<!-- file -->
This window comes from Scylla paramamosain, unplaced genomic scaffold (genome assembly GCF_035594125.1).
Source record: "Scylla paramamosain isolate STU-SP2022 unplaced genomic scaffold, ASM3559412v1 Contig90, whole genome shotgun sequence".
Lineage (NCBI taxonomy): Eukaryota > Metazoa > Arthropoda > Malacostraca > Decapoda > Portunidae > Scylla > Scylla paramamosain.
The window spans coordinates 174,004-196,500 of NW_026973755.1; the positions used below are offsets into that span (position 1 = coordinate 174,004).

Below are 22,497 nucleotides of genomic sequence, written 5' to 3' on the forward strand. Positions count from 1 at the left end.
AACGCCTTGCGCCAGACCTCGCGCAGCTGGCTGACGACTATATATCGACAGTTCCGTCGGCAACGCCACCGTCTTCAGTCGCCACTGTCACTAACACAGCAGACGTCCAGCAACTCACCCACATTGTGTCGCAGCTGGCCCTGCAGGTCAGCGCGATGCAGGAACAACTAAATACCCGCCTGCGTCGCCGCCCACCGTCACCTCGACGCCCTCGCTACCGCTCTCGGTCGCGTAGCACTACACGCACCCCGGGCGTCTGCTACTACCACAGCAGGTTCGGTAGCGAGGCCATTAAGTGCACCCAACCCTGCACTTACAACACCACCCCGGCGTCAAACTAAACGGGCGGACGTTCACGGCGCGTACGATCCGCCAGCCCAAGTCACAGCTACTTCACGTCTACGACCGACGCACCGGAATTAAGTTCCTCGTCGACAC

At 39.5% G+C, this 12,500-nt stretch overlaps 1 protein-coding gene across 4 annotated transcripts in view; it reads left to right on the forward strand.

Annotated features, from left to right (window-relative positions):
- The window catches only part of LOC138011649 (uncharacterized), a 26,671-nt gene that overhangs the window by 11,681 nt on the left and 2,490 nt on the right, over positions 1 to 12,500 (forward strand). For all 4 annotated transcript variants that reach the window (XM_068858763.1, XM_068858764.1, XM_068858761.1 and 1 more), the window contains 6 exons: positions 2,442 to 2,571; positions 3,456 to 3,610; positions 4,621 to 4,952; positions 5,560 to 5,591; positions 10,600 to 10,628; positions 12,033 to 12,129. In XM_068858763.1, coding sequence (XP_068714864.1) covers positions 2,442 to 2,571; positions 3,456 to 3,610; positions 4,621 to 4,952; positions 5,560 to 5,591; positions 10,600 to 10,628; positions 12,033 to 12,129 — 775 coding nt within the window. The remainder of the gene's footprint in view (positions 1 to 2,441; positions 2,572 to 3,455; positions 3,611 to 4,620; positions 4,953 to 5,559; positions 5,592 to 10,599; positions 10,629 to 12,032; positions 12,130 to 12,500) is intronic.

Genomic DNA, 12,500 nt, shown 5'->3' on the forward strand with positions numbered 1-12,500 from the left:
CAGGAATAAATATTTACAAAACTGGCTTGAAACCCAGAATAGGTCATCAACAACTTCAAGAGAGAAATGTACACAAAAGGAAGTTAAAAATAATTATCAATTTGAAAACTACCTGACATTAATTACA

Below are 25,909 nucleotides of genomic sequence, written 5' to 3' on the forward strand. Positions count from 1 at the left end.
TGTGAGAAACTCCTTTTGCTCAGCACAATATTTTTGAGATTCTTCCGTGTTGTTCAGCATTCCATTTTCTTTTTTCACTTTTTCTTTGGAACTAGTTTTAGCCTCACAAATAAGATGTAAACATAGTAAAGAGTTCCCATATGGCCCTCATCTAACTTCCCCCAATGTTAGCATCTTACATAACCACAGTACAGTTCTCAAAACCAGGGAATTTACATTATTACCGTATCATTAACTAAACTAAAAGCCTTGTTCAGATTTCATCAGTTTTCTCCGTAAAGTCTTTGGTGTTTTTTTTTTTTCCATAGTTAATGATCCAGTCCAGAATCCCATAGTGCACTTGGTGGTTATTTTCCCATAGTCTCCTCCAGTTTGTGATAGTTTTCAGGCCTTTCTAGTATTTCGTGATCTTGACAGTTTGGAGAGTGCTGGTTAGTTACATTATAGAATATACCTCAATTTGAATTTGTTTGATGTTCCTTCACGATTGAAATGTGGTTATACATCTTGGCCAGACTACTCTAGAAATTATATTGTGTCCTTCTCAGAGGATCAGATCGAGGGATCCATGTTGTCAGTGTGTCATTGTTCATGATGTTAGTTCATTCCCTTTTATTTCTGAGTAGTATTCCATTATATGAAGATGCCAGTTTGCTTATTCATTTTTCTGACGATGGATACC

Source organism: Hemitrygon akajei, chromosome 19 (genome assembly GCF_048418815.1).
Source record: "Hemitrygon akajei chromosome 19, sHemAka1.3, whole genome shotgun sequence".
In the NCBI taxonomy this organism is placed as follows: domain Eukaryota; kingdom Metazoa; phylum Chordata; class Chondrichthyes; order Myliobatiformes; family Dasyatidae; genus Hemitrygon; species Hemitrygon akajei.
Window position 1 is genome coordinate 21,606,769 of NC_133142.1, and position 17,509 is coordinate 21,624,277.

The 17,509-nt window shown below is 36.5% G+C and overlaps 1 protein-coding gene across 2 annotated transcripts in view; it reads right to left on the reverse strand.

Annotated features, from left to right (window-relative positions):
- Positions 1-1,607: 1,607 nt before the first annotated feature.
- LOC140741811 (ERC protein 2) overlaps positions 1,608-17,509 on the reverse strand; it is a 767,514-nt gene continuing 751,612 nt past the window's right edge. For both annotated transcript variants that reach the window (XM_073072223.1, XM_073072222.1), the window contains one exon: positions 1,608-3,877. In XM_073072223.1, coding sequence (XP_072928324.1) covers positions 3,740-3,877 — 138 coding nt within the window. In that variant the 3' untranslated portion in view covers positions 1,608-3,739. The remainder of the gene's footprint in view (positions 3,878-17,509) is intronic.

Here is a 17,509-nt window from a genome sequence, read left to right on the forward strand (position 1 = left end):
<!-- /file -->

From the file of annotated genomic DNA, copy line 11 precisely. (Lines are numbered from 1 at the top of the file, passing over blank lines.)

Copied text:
CAGGAATAAATATTTACAAAACTGGCTTGAAACCCAGAATAGGTCATCAACAACTTCAAGAGAGAAATGTACACAAAAGGAAGTTAAAAATAATTATCAATTTGAAAACTACCTGACATTAATTACA